Comparing Kindles and Nooks with books is natural because, on the surface, Kindles and Nooks seem to function like books. However, Nooks and Kindles come with enough memory to hold approximately 1,500 books. Devices holding 1,500 print books are called bookshelves. So in addition to comparing ebook reading devices with books, Kindles and Nooks should also be compared with bookshelves. One comparison is price.
- Nook and Kindle capable of holding 1,500 books: $260.
- Cheap bookshelves capable of holding 1,500 books: ~$1,200 (8 $150 bookcases of six shelves with 30 books on a shelf.)
Adding an $80 ScanDisk 16GB microSD high capacity flash drive card increases Nooks’ capacity to 17,000 books. Devices holding 17,000 print books are called libraries. The Minneapolis (Kansas) Public Library claimed in their 2008 statistical report to have 17,176 print materials.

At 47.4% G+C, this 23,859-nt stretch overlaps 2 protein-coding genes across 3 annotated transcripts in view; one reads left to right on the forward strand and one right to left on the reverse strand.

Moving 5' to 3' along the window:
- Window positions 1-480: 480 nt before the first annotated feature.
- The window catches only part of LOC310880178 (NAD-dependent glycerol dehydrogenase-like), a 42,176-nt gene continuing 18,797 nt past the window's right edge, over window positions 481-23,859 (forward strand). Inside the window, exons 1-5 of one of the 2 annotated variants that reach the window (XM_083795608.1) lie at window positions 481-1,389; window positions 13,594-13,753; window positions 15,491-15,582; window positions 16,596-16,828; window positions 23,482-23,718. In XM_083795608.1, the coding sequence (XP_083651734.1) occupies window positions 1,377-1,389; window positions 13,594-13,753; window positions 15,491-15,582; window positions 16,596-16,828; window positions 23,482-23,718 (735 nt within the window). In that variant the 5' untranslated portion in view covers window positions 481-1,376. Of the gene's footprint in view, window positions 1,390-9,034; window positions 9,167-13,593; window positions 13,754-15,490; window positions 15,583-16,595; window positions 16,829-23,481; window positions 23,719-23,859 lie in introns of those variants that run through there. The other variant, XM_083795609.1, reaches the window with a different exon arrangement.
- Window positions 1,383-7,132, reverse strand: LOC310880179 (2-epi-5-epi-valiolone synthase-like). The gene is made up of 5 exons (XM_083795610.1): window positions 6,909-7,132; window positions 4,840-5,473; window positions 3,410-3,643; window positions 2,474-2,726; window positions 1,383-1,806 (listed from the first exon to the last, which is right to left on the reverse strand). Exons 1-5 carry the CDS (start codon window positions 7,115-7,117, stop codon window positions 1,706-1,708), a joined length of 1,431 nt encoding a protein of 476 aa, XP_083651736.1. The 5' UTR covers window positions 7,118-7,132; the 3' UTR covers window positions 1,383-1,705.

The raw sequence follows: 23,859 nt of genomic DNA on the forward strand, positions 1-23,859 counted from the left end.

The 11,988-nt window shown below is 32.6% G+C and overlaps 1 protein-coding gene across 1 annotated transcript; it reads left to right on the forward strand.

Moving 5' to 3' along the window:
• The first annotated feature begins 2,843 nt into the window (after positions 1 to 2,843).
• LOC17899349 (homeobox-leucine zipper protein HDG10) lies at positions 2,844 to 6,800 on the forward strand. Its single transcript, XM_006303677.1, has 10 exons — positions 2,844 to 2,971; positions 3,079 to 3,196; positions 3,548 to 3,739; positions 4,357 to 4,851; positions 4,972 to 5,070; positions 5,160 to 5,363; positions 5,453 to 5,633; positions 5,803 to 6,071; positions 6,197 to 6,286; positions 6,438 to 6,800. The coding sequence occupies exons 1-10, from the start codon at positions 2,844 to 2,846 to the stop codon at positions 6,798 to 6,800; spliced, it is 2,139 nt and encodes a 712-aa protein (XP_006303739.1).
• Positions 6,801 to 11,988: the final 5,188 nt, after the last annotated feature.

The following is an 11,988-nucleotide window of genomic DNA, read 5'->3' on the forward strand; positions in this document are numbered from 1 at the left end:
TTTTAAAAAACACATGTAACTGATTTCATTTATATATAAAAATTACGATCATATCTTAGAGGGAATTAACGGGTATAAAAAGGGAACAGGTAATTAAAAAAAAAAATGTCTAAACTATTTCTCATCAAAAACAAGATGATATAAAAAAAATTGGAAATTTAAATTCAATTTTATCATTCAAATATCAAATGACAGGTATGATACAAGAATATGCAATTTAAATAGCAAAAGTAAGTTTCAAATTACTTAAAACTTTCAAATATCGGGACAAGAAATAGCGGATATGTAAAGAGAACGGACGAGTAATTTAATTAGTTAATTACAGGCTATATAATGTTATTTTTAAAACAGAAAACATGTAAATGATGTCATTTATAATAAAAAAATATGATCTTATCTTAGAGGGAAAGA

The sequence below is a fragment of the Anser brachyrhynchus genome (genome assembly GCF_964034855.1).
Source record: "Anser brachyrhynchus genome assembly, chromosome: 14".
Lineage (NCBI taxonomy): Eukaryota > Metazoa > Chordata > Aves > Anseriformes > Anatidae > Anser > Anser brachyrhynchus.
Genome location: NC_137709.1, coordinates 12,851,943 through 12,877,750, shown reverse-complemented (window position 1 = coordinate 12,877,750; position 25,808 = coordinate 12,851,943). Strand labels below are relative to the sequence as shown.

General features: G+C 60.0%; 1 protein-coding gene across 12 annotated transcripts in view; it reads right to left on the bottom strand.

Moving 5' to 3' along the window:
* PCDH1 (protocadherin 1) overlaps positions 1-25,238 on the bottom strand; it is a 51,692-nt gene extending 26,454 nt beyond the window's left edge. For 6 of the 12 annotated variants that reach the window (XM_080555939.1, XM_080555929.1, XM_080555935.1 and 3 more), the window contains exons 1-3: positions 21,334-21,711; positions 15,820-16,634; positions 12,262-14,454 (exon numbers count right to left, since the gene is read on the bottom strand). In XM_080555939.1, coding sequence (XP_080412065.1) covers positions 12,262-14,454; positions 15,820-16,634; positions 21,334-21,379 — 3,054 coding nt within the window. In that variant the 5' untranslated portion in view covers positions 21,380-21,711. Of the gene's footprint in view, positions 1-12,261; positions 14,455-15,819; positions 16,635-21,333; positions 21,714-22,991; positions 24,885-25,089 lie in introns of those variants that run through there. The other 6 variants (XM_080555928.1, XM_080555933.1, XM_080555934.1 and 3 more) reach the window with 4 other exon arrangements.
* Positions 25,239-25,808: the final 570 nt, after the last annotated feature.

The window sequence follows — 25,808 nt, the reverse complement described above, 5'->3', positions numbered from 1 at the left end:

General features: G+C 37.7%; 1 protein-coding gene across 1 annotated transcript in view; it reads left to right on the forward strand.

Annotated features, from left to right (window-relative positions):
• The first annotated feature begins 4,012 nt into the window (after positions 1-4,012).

- Nook capable of holding 17,000 books: $340
- 2008 total operating expenditures of the Minneapolis (Kansas) Public Library: $55,494
- If some school administrators wonder why school libraries are necessary because “everything is on the Web,” will future city council members who never come into your library wonder why your public library is necessary when everyone has thousands of books on their Kindles, Nooks and IPads? If yes, what would you say to them?
- In addition to price, what other comparisons should be made between Kindles and Nooks and bookshelves and libraries? E.G., ease of browsing? Ease of selecting?
- Should libraries be lending Kindles and Nooks, just content for these devices, or both devices and content? Or none of these things?